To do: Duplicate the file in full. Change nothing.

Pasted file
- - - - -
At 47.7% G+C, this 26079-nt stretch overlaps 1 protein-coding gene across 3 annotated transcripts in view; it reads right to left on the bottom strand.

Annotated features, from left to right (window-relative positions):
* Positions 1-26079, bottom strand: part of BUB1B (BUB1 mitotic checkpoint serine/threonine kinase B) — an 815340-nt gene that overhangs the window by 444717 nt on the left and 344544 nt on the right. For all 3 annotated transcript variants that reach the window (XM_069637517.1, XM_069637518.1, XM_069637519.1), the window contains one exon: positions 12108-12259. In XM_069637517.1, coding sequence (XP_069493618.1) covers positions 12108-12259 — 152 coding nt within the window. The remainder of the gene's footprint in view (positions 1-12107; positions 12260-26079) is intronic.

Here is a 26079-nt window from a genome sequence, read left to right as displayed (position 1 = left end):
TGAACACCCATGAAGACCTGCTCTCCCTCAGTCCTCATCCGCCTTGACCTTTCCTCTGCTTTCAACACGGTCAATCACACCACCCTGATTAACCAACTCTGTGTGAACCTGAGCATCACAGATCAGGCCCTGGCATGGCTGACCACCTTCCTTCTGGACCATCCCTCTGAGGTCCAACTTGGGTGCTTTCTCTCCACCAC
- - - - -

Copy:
At 47.7% G+C, this 26079-nt stretch overlaps 1 protein-coding gene across 3 annotated transcripts in view; it reads right to left on the bottom strand.

Annotated features, from left to right (window-relative positions):
* Positions 1-26079, bottom strand: part of BUB1B (BUB1 mitotic checkpoint serine/threonine kinase B) — an 815340-nt gene that overhangs the window by 444717 nt on the left and 344544 nt on the right. For all 3 annotated transcript variants that reach the window (XM_069637517.1, XM_069637518.1, XM_069637519.1), the window contains one exon: positions 12108-12259. In XM_069637517.1, coding sequence (XP_069493618.1) covers positions 12108-12259 — 152 coding nt within the window. The remainder of the gene's footprint in view (positions 1-12107; positions 12260-26079) is intronic.

Here is a 26079-nt window from a genome sequence, read left to right as displayed (position 1 = left end):
TGAACACCCATGAAGACCTGCTCTCCCTCAGTCCTCATCCGCCTTGACCTTTCCTCTGCTTTCAACACGGTCAATCACACCACCCTGATTAACCAACTCTGTGTGAACCTGAGCATCACAGATCAGGCCCTGGCATGGCTGACCACCTTCCTTCTGGACCATCCCTCTGAGGTCCAACTTGGGTGCTTTCTCTCCACCAC